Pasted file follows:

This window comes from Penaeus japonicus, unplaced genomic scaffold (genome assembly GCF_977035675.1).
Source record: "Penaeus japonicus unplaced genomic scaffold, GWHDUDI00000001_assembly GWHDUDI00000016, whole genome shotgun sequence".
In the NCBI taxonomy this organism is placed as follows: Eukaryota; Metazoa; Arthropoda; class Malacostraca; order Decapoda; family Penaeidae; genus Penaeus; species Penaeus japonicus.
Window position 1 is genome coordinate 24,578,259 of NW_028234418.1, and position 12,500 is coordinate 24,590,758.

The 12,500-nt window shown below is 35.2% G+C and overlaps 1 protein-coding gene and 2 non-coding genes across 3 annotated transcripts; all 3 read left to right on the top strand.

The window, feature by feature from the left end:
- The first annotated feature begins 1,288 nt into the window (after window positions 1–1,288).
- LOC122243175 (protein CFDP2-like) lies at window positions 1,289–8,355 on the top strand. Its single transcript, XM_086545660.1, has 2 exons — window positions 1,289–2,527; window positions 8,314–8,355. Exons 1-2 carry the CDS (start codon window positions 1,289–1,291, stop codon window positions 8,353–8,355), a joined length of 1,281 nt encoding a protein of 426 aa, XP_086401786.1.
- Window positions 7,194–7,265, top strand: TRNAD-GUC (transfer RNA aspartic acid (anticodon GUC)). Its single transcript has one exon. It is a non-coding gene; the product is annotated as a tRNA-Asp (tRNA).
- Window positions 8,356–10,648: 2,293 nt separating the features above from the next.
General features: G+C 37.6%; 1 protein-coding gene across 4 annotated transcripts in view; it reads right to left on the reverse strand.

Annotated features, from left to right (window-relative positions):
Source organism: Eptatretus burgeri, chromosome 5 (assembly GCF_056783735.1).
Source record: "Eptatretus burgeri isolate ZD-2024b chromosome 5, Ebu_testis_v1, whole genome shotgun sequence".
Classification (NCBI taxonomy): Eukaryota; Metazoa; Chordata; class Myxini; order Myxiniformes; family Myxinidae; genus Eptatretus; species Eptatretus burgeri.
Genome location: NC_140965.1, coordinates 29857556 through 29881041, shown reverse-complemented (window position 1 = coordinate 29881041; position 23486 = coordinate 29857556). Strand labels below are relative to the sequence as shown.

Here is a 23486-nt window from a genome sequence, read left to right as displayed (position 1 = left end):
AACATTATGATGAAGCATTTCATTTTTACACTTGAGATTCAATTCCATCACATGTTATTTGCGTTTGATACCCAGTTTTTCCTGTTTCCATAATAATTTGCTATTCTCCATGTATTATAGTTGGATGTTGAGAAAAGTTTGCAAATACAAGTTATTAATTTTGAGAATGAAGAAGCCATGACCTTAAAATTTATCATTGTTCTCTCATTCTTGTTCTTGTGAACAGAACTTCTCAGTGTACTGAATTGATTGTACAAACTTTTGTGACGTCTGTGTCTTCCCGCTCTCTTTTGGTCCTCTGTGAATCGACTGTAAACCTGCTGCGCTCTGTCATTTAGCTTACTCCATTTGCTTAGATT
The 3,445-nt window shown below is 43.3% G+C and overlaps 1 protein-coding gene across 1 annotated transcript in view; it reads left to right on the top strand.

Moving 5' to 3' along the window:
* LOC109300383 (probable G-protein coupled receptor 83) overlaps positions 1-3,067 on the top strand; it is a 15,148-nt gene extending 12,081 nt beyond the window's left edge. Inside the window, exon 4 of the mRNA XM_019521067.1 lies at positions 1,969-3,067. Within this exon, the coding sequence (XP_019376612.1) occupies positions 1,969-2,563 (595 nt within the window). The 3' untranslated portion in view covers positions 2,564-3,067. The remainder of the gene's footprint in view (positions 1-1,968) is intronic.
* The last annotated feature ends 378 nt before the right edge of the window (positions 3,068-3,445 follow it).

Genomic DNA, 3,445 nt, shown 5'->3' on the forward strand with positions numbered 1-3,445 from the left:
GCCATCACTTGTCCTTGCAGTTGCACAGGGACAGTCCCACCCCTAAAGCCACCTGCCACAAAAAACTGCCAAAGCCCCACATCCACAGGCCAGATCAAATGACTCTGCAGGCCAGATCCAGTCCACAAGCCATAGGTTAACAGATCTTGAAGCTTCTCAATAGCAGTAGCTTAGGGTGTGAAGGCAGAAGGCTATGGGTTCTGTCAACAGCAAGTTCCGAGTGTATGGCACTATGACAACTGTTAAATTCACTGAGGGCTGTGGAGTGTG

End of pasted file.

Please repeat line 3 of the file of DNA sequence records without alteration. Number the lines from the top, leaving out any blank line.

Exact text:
In the NCBI taxonomy this organism is placed as follows: Eukaryota; Metazoa; Arthropoda; class Malacostraca; order Decapoda; family Penaeidae; genus Penaeus; species Penaeus japonicus.